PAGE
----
545 F.2d 1035
UNITED STATES of America, Plaintiff-Appellee,
David BRYANT and Lorraine Rita Alexander, Defendants-Appellants.
Nos. 76-1754, 76-1755.
United States Court of Appeals,
Argued Nov. 16, 1976.
Decided Dec. 2, 1976.
Rehearing Denied in No. 76-1754 Jan. 11, 1977.
David E. Long, Columbus, Ohio (Court-appointed CJA), for defendants-appellants.
William W. Milligan, U. S. Atty., Albert R. Ritcher, Columbus, Ohio, for plaintiff-appellee.
Before PECK, McCREE and LIVELY, Circuit Judges.
David Bryant and Lorraine Rita Alexander were tried together and convicted by a jury of armed bank robbery in violation of 18 U.S.C. § 2113(a) and (b) and possession of unregistered firearms in violation of 26 U.S.C. § 5861(d) and § 5871. Though identical questions for review were presented in the respective briefs, the court concludes that the issue upon which decision of this appeal depends affected the rights of the appellant Lorraine Rita Alexander only. The court finds no reversible error in the proceedings insofar as they concern the appellant David Bryant.
Appellant Alexander chose to testify and the time for noon recess was reached during her direct testimony. The court recessed the trial from 12:30 p. m. till 1:30 p. m. and just prior to declaring the recess, sua sponte ordered that no one, including her counsel, would be permitted to talk with the defendant Alexander during the recess. Counsel for Alexander immediately objected and put in the record his reason for objecting that the order "denies effective assistance of counsel, violates the Sixth Amendment right to the advice of counsel." No reason for the district court's order is apparent from an examination of the record. Alexander was not free on bail during the trial, and spent the recess in custody and without any contact with her trial counsel.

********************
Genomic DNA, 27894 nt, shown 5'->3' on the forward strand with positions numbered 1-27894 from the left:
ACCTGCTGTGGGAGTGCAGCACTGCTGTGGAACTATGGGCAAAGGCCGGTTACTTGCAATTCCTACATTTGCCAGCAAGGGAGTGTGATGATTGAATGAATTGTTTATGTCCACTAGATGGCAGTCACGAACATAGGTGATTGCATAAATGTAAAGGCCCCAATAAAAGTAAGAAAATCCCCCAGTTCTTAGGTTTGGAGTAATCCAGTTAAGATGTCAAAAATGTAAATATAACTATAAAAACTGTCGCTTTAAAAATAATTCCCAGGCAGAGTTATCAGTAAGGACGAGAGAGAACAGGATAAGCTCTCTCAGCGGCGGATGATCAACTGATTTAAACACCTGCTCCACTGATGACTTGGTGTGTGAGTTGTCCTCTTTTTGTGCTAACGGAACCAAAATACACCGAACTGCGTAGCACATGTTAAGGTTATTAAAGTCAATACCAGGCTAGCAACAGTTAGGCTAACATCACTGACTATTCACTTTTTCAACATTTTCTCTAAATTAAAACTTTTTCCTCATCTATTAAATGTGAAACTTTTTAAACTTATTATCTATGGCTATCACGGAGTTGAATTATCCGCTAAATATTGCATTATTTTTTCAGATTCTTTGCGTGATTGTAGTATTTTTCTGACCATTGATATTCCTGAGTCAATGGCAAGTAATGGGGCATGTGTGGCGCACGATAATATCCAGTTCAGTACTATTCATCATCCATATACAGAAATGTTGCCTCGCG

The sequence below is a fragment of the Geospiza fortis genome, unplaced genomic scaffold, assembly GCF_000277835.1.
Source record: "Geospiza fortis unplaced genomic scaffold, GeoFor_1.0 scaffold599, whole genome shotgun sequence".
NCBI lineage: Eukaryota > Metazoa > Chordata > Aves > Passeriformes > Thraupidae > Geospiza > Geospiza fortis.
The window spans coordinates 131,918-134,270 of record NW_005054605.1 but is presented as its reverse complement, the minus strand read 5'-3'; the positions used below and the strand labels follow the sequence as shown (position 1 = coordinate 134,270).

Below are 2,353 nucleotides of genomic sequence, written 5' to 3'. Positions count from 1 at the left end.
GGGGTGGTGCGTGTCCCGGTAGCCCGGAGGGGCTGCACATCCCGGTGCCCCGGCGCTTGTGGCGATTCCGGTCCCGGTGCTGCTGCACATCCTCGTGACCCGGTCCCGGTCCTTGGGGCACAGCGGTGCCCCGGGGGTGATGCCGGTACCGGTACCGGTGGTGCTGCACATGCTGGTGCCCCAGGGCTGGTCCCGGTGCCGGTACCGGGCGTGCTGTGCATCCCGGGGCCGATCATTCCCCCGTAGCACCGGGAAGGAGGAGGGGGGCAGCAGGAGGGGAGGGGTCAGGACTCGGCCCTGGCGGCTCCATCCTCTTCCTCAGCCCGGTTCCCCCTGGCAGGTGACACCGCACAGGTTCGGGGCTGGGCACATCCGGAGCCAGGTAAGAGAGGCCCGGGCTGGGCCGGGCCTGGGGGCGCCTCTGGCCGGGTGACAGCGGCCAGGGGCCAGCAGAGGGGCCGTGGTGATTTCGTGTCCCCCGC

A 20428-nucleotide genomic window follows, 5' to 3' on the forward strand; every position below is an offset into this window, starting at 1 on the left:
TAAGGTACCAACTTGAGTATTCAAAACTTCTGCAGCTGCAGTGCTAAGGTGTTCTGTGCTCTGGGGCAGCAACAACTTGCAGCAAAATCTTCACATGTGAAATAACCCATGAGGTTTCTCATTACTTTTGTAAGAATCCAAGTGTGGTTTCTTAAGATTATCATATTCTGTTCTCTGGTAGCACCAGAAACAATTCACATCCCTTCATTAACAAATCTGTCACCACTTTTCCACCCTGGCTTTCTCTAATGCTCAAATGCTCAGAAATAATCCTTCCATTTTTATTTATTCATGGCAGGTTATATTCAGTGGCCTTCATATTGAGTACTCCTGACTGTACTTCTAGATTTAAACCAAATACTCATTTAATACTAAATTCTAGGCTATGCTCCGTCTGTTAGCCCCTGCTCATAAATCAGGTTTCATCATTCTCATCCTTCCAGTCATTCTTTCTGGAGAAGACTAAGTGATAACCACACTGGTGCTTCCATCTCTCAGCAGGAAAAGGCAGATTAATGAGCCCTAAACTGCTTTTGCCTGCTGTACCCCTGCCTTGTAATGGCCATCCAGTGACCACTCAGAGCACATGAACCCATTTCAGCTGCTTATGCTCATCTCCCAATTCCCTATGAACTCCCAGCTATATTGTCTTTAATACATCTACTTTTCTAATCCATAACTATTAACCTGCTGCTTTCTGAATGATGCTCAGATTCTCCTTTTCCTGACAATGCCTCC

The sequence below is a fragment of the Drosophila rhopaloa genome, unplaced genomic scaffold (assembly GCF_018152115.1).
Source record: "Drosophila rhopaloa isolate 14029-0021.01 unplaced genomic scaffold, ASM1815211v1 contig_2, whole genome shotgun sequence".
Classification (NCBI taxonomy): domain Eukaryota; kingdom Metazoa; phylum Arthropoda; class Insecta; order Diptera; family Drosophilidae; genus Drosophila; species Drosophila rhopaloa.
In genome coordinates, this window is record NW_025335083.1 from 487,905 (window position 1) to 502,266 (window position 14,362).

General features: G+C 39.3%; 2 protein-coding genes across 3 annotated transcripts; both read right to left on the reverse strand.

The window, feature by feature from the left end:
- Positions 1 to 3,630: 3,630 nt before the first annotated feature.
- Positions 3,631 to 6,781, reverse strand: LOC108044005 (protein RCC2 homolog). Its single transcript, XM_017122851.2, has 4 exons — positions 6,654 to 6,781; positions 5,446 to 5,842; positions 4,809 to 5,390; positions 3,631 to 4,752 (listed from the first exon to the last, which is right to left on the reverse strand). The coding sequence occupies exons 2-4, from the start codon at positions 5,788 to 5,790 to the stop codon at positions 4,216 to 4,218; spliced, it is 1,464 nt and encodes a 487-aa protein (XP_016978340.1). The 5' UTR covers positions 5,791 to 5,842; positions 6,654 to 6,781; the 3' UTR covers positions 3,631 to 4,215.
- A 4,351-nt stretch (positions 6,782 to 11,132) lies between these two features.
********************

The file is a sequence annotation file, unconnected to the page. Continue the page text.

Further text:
In Geders v. United States, 425 U.S. 80, 96 S.Ct. 1330, 47 L.Ed.2d 592 (1976), the Supreme Court of the United States held that a defendant was deprived of his Sixth Amendment right to assistance of counsel by a trial court's order which prevented him from consulting his counsel "about anything" during a 17-hour overnight recess in the trial. This occurred between direct and cross-examination. Though the Supreme Court specifically noted that it was not passing on an order preventing a defendant from consulting his attorney during a brief routine recess during a trial, 425 U.S. at 89, n. 2, 96 S.Ct. at 1336, we believe the Geders holding does apply to an hour-long luncheon recess when a party on trial would ordinarily be entitled to consult with his attorney. As the court pointed out in Geders, a defendant in a criminal trial often needs to consult with his attorney during trial about matters other than his own testimony. He is entitled to the advice of counsel throughout the trial, and in the present case counsel was not even permitted to explain to Alexander that the court had entered an order which made it impossible for them to confer during the noon recess.
In the absence of extraordinary circumstances, which do not appear in this record, it is an abuse of discretion and a violation of the right of a defendant to assistance of counsel for a trial court to direct that the defendant have no communication with his counsel during a criminal trial. As the Supreme Court said in Powell v. Alabama, 287 U.S. 45, 69, 53 S.Ct. 55, 64, 77 L.Ed. 158 (1932), "He requires the guiding hand of counsel at every step in the proceedings against him." The order forbidding consultation between the defendant Alexander and her attorney during the noon recess of her criminal trial deprived her of a right guaranteed by the Sixth Amendment to the United States Constitution.
The judgment of conviction of the appellant David Bryant is affirmed, and the judgment of conviction of the appellant Lorraine Rita Alexander is reversed and her case is remanded for a new trial.